7 easy questions to miss when getting a tutor – save yourself!

Have you spoken to a tutoring company or a tutor?

“Oh yeah I can help with that” is the less than resounding reply.

They offer a whole host of stuff. Interview technique, 11+, 13+, GCSE prep, personal statement writing…etc.

These kinds of people and companies describe themselves as “bespoke”. They are flexible and create whatever you want but really they are just casting their net as wide as possible.

This is the thing… when you take on everything, you are often covering new ground. Think of Livingstone adventuring to discover the Victoria Falls.

You don’t want someone making it up as they go along with your child’s learning though.

Think about it. If a tutor has twenty different clients, they have to come up with a unique plan for each one. They cannot possibly do this as well as someone who spent their time designing a program for one specific problem.

Think of someone you look up to – do they offer every service under the sun in a catch all approach?

No, I bet they’re freaking awesome at one thing. You get the dog people to walk your dog. The brain surgeon to do your brain surgery. The wardrobe people to build your wardrobe.

Ever heard of the phrase, Jack of all trades and master of none.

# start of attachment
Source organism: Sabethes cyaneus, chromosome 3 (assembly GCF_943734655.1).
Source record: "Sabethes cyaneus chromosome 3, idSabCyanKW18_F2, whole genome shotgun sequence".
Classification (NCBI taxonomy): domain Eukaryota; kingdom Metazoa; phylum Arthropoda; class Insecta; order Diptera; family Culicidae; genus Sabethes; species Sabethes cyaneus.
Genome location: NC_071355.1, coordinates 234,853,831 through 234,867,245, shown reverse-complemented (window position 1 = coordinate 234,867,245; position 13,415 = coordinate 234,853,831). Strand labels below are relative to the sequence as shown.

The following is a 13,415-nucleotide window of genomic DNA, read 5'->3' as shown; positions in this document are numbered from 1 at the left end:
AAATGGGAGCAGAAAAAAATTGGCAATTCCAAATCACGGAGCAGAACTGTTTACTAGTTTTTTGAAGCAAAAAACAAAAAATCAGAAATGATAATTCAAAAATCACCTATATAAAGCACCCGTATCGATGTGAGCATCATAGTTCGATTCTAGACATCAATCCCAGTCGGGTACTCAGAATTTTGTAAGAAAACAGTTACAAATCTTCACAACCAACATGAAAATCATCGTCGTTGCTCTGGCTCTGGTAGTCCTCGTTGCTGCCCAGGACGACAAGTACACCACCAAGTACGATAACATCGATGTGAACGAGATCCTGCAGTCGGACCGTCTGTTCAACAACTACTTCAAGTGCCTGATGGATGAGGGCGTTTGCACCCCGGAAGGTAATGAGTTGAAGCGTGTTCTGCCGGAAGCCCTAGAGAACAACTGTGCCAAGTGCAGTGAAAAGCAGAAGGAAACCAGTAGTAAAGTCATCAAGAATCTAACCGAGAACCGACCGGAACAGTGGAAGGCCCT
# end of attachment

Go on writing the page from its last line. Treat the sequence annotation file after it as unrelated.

Anyway, all of this is to say…

If you want to hire a tutor, start by asking specific questions to weed out the wheat from the chafe:

1. Do you have teaching experience in a classroom? (qualified teachers know what they are talking about)

2. Are you currently in a teaching job? (teachers are overworked)

3. What’s your plan to solve my child’s problems? Can you give me a detailed plan and vision. With weekly goals and an end-point (?)

4. How long will it take to achieve the desired result?

5. What evidence do you have that your approach will work?

6. How will you make sure my child gets better in school not just in your tutor sessions?

7.How will you deal with my kids motivation and self-confidence issues?

The first step to finding a good intervention is finding someone who has the credentials and time to answer your child’s needs. Key point number one: never settle for the “bespoke” services who are just casting their net wide to maximise profits.

Much love, Tom

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